Could a psoriasis drug find new purpose in treating alcohol use disorder?

Recent pilot research suggests that the psoriasis drug apremilast may have promise in curbing excessive drinking in those with alcohol use disorder.

Peter Attia

Alcohol use disorder (AUD) is a significant global health concern, impacting millions of lives and contributing to a multitude of societal and health problems. In the United States alone, approximately 31% of all traffic crash fatalities involve drunk drivers, equating to a staggering 13,384 lives lost in 2021 – over 36 deaths per day – due to preventable crashes according to the National Highway Traffic Safety Administration. This isn’t an anomaly; indeed, a ten-year review from 2012-2021 showed that nearly 10,850 people died annually from drunk-driving incidents. Beyond traffic accidents, the health implications are equally devastating. In 2015, liver disease caused 78,529 deaths, with nearly half (47%) attributable to alcohol.

Yet, despite this compelling evidence of AUD’s destructive impact, there remains a striking paucity of effective treatment options, underscoring the critical need to explore alternative therapeutic approaches. One promising approach is targeting the enzyme phosphodiesterase 4 (PDE4), suggested to play a central role in neuroimmune modulation and the brain’s reward circuitry and implicated in both the development and maintenance of AUD. A recent study investigated the potential of apremilast – a PDE4 inhibitor approved by the Food and Drug Administration (FDA) for the treatment of psoriasis and psoriatic arthritis – as a novel treatment for AUD, assessing its efficacy and safety through a series of preclinical experiments in mice and a proof-of-concept study in humans.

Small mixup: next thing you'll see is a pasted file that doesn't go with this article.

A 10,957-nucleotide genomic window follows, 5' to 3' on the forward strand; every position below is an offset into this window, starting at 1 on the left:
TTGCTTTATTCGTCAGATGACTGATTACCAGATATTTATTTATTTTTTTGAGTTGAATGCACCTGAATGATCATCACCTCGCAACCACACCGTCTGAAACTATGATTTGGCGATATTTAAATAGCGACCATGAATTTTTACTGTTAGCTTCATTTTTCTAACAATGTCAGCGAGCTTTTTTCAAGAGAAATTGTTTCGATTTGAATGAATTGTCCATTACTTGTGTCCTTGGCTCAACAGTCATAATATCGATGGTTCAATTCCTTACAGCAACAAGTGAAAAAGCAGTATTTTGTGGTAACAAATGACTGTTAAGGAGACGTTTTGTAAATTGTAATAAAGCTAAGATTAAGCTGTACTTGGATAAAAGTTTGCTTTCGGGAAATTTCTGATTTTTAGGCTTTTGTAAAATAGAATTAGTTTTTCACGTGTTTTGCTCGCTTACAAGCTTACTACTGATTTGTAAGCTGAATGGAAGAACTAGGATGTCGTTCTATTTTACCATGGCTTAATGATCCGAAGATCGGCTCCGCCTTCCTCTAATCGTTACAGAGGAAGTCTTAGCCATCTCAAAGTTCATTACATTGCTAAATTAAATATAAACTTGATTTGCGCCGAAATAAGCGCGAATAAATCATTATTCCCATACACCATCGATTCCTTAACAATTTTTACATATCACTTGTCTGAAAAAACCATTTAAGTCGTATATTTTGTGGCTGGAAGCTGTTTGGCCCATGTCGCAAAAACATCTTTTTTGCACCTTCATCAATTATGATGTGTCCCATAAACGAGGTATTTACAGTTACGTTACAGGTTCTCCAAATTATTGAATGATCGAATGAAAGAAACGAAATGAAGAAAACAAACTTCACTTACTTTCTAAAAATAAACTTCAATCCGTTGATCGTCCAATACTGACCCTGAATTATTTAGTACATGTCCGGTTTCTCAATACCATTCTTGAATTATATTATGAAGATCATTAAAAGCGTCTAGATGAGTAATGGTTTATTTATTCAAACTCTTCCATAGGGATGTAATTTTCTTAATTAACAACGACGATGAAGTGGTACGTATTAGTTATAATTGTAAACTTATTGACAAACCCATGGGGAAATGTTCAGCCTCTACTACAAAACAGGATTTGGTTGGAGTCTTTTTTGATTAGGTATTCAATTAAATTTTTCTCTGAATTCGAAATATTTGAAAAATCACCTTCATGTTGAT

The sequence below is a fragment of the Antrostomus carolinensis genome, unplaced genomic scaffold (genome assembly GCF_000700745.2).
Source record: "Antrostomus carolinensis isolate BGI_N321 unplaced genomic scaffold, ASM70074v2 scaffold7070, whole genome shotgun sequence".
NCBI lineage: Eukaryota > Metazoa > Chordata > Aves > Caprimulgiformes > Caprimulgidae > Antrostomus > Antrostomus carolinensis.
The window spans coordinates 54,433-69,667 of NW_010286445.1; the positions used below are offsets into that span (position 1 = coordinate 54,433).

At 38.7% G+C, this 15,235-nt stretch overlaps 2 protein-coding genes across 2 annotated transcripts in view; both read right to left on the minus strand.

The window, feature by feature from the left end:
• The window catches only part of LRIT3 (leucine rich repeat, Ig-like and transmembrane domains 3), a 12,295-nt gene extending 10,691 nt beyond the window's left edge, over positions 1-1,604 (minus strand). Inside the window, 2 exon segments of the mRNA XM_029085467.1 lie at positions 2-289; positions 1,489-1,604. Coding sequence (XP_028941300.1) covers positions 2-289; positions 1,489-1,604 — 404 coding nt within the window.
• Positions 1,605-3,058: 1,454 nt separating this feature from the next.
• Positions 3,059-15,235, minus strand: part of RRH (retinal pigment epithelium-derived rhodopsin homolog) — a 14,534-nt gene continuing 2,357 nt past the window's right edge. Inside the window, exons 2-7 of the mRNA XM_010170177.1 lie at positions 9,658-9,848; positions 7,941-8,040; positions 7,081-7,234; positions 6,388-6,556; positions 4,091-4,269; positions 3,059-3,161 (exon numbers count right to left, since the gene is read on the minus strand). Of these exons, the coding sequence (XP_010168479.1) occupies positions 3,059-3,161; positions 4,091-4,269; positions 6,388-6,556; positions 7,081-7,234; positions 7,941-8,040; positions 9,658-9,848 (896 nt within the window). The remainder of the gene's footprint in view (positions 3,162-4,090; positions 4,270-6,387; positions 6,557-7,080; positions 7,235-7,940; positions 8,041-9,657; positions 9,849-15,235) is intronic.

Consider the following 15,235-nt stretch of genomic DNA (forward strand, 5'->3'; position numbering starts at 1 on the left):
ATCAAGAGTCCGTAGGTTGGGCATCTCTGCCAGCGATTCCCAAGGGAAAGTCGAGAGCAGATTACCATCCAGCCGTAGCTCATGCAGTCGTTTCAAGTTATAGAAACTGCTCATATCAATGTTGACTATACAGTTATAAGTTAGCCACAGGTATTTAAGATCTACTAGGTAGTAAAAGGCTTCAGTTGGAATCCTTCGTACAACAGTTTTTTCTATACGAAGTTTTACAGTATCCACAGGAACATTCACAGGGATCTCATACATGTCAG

Why do current treatments fall short?

Currently, only three FDA-approved medications are available for AUD treatment, each with its own set of limitations and challenges. For instance, we have disulfiram, which operates by inhibiting a key enzyme in alcohol metabolism, causing a range of unpleasant symptoms (e.g., facial flushing, headache, nausea, vomiting, and rapid heart rate) which would theoretically discourage the individual from drinking alcohol. In reality, it mostly just discourages the individual from taking the medication, which was recently shown to have adherence rates of only 41.3%. The other two available medications for AUD – acamprosate and naltrexone – are also notorious for aversive side effects and are likewise associated with poor compliance, and relapse rates after just one year of starting either treatment reportedly exceed 60%.

Given these limitations of existing AUD therapies, there is clearly an imperative to find new, effective options with fewer adverse effects. Repurposing a medication that has already been approved for other indications, such as apremilast, is an appealing shortcut, as an existing drug with an established safety profile can translate to clinical use more quickly than a new drug formulation. The question is – does it work?